Executive Intelligence Review
This review appears in the May 21, 2004 issue of Executive Intelligence Review.


What Do You Mean, `We'?

by Anton Chaitkin

Who Are We?—The Challenges to America's National Identity
by Samuel P. Huntington
New York: Simon & Schuster, 2004
428 pages, Hardbound, $27.00

The latest book from Samuel Huntington attempts to open a new front in the fear-driven perpetual-war scenario of Vice President Dick Cheney, Attorney General John Ashcroft and their faction. The author acknowledges that the Smith Richardson Foundation and other far-right funding sources have paid to produce this book, the same sources which back the Cheneyites, and sponsor Huntington's Harvard University professorship.

Huntington's 1996 The Clash of Civilizations sought to derange the public mind to accept war between the West and Islam as inevitable. With this sequel, Who Are We?, he promotes a "white nativist movement," to be herded with panic and hatred against the proposed new enemy image: Hispanics, particularly Mexican immigrants.

Doubting that the spectre of Osama bin Laden—"if we do not experience renewed attacks"—will keep Americans in line behind the Cheney agenda, Huntington announces that a supposed "Anglo-Protestant culture" is the country's historic national identity. This wholly concocted identity is then said to be mortally threatened by Catholic Mexican hordes coming across the border. Here is the geometry for a new theater of the Cheney-Rumsfeld war, throughout the Western Hemisphere.

The title asks, "Who Are We?" The author presents the viewpoint of the Tory enemies of the American Revolution, the Anglophile-"blueblood" plantation slaveowners, Boston Brahmins and Wall Street bankers—Huntington's own British imperial faction—and calls this America's national identity!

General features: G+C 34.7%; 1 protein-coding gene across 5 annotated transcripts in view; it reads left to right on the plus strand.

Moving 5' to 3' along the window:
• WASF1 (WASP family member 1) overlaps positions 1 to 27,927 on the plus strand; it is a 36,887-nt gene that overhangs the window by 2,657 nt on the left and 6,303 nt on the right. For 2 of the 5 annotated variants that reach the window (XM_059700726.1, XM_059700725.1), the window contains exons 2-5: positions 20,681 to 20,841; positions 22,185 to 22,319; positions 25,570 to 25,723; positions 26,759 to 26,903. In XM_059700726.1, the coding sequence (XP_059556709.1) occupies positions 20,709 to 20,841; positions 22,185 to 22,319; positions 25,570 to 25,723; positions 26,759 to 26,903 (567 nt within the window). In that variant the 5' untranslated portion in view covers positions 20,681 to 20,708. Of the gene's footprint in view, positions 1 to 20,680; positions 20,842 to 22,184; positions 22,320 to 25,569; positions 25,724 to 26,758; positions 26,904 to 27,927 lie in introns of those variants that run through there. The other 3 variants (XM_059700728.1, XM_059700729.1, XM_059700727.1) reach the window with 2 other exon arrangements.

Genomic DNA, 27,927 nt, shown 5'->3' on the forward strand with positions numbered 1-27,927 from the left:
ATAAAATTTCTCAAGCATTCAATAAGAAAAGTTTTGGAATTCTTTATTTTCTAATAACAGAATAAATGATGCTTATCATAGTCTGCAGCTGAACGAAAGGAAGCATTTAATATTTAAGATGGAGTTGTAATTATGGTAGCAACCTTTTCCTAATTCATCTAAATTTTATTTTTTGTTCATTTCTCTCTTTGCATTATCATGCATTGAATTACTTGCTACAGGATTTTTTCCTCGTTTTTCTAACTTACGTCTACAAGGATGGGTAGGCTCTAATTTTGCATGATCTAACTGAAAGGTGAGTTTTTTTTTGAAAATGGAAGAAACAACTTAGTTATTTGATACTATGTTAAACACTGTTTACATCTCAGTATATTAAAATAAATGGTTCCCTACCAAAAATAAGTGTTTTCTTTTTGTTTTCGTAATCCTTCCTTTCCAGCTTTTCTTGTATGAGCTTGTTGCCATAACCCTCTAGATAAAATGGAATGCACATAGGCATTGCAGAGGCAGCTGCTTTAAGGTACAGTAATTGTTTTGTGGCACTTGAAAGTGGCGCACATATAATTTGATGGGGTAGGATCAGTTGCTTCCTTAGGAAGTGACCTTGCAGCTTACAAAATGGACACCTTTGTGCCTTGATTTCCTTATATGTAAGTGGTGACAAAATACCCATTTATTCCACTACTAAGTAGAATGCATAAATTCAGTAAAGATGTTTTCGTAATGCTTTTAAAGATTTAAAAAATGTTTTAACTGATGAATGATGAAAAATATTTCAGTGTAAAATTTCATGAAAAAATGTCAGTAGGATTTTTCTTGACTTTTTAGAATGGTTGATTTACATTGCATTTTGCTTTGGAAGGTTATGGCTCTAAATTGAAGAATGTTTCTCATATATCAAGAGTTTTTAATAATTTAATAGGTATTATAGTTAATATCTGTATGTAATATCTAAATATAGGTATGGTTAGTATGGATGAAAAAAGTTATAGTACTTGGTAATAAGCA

The book's argument for this travesty has so many obvious fabrications, and such shallow and tortured misuses of historical material, that the most notable feature of its publication is the polite, if "critical," response from the political and academic mucketymucks.

This book must be viewed in the sequence of Huntington's pro-fascist productions, from his 1957 The Soldier and the State, which complained that the World War II aim of victory over Axis Germany and Japan hindered the anti-Russian "balance-of-power" objective; to the 1970s Trilateral Commission study, "The Crisis of Democracy," where he demanded Hitler-Schacht austerity instead of the Constitutional republic ("A government ... committed to substantial domestic programs will have little ability, short of cataclysmic crisis, to impose on its people the sacrifices which may be necessary to deal with foreign policy problems and defense... We have come to recognize that there are potentially desirable limits to economic growth. There are also potentially desirable limits to the indefinite extension of political democracy"); to his later racist provocations against Muslims, and now Hispanics.

But it is the crude, unblushing falsification which is most shocking in the present volume.

Those gentlemanly reviewers who debate this and that nicety of nuance with Samuel Huntington may be awed by his status as national-security advisor to the fanatics and miscreants who, for the moment, run America's government. But they might recover their scruples by recalling that in 1986 and 1987, Huntington was repeatedly rejected for membership in the National Academy of Sciences, when he was exposed as a cheap pseudoscientist.